Robotics ETFs have cooled off a bit in 2018 following last year’s incredible run. Asset flows into these products have also slowed, but that hasn’t stopped ETF issuers from trying to capitalize on the long-term trend.
This week, BlackRock attempts to compete with the two biggest robotics ETFs in the land with a new offering of its own.
Here are this week’s new fund launches:
|Ticker||Name||Issuer||Launch Date||ETFdb.com Category||Expense Ratio|
|(IRBO )||iShares Robotics and Artificial Intelligence ETF||iShares||06/26/2018||Technology Equities||0.47%|
|(KCCB )||KraneShares CCBS China Corporate High Yield Bond USD Index ETF||KraneShares||06/28/2018||Emerging Markets Bonds||0.68%|
|(ACES )||ALPS Clean Energy ETF||ALPS||06/29/2018||Alternative Energy Equities||0.65%|
For a list of all new ETF launches, take a look at our ETF Launch Center.
BlackRock Joins the Robotics and Artificial Intelligence Space
The robotics ETF group is currently dominated by two funds – the ROBO Global Robotics & Automation Index ETF (ROBO ) and the Global X Robotics & Artificial Intelligence Thematic ETF (BOTZ ). Combined, the pair manage nearly $4.5 billion in assets. BlackRock might be a little late to the party, but it’s arrived with the debut of the iShares Robotics and Artificial Intelligence ETF (IRBO ).
The fund seeks to mimic the returns of the NYSE FactSet Global Robotics and Artificial Intelligence Index, which includes companies that either derive 50% of their revenues, have at least a 20% market share or generate $1 billion or more in absolute annual revenues from one of the 22 RBICS sub-industries with exposure to a robotics and artificial intelligence theme. The list of sub-industries is determined by exposure to robotics and AI activities, such as semiconductor manufacturing, software, Internet and data services. Companies that qualify for the index are equal-weighted.
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KraneShares Bolsters Its China ETF Lineup
KraneShares has built an impressive roster of China-focused ETFs, including those focused on sub-industries, such as the Internet, healthcare, the environment and consumer technology. Up to this point, its fixed income lineup has been relatively sparse, but it grows this week with the introduction of the KraneShares CCBS China Corporate High Yield Bond USD Index ETF (KCCB ).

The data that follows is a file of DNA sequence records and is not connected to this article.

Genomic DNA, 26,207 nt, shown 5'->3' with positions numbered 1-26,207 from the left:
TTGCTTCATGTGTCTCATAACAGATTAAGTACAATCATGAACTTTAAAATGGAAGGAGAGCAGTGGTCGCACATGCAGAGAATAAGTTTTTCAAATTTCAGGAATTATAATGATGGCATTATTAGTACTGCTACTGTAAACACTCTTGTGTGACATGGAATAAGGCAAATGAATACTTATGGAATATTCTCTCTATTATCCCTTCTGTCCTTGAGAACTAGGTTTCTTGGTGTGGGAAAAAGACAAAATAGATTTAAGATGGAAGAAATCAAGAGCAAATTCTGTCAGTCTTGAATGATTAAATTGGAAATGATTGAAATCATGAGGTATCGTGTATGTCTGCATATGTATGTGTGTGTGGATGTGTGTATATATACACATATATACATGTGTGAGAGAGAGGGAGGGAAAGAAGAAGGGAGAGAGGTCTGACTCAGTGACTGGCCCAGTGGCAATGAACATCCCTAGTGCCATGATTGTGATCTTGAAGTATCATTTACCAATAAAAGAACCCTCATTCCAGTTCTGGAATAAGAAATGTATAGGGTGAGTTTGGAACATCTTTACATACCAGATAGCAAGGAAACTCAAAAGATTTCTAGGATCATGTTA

KCCB aims to track the performance of outstanding high-yield debt securities denominated in U.S. dollars issued by Chinese companies. To qualify for the fund’s index, issues must have between two and five years remaining until maturity, a rating of BBB or lower by one of the big ratings agencies and no record of default, in addition to liquidity and tradeability screens. The KraneShares website notes that KCCB should appeal to investors because it offers the potential for higher yields, lower correlations to other global markets and comes without currency risk for U.S. dollar investors.
ALPS Launches a Fund for the Clean Energy Boom
Energy ETFs as a whole are big business for ETF issuers. They collectively manage more than $35 billion in assets, but assets in clean energy businesses are just a small fraction of that total. Alternative energy ETFs account for just $1.5 billion in assets, but the theme is starting to gain some traction. This week, ALPS adds to its roster of niche-targeted ETFs with the launch of the ALPS Clean Energy ETF (ACES ).
ACES targets North American companies that develop renewables and other clean technologies, such as solar, wind and geothermal energies, biofuels, electric vehicles, smart grids and fuel cells. To qualify for inclusion in the fund’s index, the company must derive a majority of its value from one or more of these business segments. ALPS believes that ACES offers value since focusing on companies whose primary business model involves clean energy helps provide investors more pure play exposure to the industry.
The Bottom Line
This week’s batch of new ETF launches carries a bit of a futuristic theme. China has long been considered an emerging market with great potential and the fact that it’s beginning to open up its market to foreign investors should give the region a lot of opportunities. Robotics and artificial intelligence will continue becoming a major area of development in all areas of the global economy. BlackRock is a little late to the game in launching an ETF focused on this area, but its large scale should help it grow assets fairly quickly. Clean energy is another growing industry that’s still in its nascent stages, but it could become a significant investor opportunity as acceptance of the technology improves and the costs of implementation continue coming down.
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